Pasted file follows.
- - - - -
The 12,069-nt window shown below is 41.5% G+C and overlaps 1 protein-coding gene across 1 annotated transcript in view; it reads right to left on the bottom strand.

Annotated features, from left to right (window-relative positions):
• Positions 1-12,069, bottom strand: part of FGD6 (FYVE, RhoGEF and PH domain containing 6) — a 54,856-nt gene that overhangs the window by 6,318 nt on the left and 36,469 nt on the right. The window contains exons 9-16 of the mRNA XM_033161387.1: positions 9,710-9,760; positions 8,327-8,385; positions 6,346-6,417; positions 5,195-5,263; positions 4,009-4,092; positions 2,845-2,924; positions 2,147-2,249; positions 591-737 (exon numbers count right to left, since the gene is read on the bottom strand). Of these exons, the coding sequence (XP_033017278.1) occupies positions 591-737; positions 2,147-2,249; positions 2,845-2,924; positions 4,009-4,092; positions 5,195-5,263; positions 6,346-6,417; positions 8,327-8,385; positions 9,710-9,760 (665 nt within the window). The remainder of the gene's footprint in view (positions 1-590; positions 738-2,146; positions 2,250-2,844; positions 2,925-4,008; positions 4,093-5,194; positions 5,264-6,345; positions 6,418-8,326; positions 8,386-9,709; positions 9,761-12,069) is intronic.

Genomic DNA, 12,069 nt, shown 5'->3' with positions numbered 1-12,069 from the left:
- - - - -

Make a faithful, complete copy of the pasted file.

The 12,069-nt window shown below is 41.5% G+C and overlaps 1 protein-coding gene across 1 annotated transcript in view; it reads right to left on the bottom strand.

Annotated features, from left to right (window-relative positions):
• Positions 1-12,069, bottom strand: part of FGD6 (FYVE, RhoGEF and PH domain containing 6) — a 54,856-nt gene that overhangs the window by 6,318 nt on the left and 36,469 nt on the right. The window contains exons 9-16 of the mRNA XM_033161387.1: positions 9,710-9,760; positions 8,327-8,385; positions 6,346-6,417; positions 5,195-5,263; positions 4,009-4,092; positions 2,845-2,924; positions 2,147-2,249; positions 591-737 (exon numbers count right to left, since the gene is read on the bottom strand). Of these exons, the coding sequence (XP_033017278.1) occupies positions 591-737; positions 2,147-2,249; positions 2,845-2,924; positions 4,009-4,092; positions 5,195-5,263; positions 6,346-6,417; positions 8,327-8,385; positions 9,710-9,760 (665 nt within the window). The remainder of the gene's footprint in view (positions 1-590; positions 738-2,146; positions 2,250-2,844; positions 2,925-4,008; positions 4,093-5,194; positions 5,264-6,345; positions 6,418-8,326; positions 8,386-9,709; positions 9,761-12,069) is intronic.

Genomic DNA, 12,069 nt, shown 5'->3' with positions numbered 1-12,069 from the left: